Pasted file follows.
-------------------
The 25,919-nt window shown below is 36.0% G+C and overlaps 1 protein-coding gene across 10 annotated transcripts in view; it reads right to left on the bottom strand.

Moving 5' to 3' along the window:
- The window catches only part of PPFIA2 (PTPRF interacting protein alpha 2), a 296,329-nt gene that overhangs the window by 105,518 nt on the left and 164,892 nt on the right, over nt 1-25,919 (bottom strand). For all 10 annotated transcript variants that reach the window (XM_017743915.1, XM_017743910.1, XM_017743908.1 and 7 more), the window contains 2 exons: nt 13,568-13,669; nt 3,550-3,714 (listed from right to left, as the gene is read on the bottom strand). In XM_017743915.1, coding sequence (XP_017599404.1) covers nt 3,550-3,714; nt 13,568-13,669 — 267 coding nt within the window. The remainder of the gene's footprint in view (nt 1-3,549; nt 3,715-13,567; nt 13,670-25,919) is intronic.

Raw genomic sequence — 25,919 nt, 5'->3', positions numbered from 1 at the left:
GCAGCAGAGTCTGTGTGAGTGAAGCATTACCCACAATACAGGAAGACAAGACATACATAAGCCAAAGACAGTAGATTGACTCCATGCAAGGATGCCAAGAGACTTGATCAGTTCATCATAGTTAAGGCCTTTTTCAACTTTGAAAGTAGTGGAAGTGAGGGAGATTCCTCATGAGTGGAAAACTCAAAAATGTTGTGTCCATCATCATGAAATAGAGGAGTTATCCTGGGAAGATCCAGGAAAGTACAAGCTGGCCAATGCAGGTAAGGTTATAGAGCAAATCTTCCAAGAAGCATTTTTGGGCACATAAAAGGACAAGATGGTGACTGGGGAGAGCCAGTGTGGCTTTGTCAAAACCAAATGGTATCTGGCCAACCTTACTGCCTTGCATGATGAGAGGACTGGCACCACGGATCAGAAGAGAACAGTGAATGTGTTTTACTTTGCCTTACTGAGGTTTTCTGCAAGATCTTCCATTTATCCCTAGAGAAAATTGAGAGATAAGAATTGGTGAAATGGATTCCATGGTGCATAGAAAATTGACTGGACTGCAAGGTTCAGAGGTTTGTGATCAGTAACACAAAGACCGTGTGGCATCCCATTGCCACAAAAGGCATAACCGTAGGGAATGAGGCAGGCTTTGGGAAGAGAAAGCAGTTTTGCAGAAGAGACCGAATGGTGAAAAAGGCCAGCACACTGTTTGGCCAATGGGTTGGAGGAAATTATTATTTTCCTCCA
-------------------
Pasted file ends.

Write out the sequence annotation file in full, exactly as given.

The 25,919-nt window shown below is 36.0% G+C and overlaps 1 protein-coding gene across 10 annotated transcripts in view; it reads right to left on the bottom strand.

Moving 5' to 3' along the window:
- The window catches only part of PPFIA2 (PTPRF interacting protein alpha 2), a 296,329-nt gene that overhangs the window by 105,518 nt on the left and 164,892 nt on the right, over nt 1-25,919 (bottom strand). For all 10 annotated transcript variants that reach the window (XM_017743915.1, XM_017743910.1, XM_017743908.1 and 7 more), the window contains 2 exons: nt 13,568-13,669; nt 3,550-3,714 (listed from right to left, as the gene is read on the bottom strand). In XM_017743915.1, coding sequence (XP_017599404.1) covers nt 3,550-3,714; nt 13,568-13,669 — 267 coding nt within the window. The remainder of the gene's footprint in view (nt 1-3,549; nt 3,715-13,567; nt 13,670-25,919) is intronic.

Raw genomic sequence — 25,919 nt, 5'->3', positions numbered from 1 at the left:
GCAGCAGAGTCTGTGTGAGTGAAGCATTACCCACAATACAGGAAGACAAGACATACATAAGCCAAAGACAGTAGATTGACTCCATGCAAGGATGCCAAGAGACTTGATCAGTTCATCATAGTTAAGGCCTTTTTCAACTTTGAAAGTAGTGGAAGTGAGGGAGATTCCTCATGAGTGGAAAACTCAAAAATGTTGTGTCCATCATCATGAAATAGAGGAGTTATCCTGGGAAGATCCAGGAAAGTACAAGCTGGCCAATGCAGGTAAGGTTATAGAGCAAATCTTCCAAGAAGCATTTTTGGGCACATAAAAGGACAAGATGGTGACTGGGGAGAGCCAGTGTGGCTTTGTCAAAACCAAATGGTATCTGGCCAACCTTACTGCCTTGCATGATGAGAGGACTGGCACCACGGATCAGAAGAGAACAGTGAATGTGTTTTACTTTGCCTTACTGAGGTTTTCTGCAAGATCTTCCATTTATCCCTAGAGAAAATTGAGAGATAAGAATTGGTGAAATGGATTCCATGGTGCATAGAAAATTGACTGGACTGCAAGGTTCAGAGGTTTGTGATCAGTAACACAAAGACCGTGTGGCATCCCATTGCCACAAAAGGCATAACCGTAGGGAATGAGGCAGGCTTTGGGAAGAGAAAGCAGTTTTGCAGAAGAGACCGAATGGTGAAAAAGGCCAGCACACTGTTTGGCCAATGGGTTGGAGGAAATTATTATTTTCCTCCA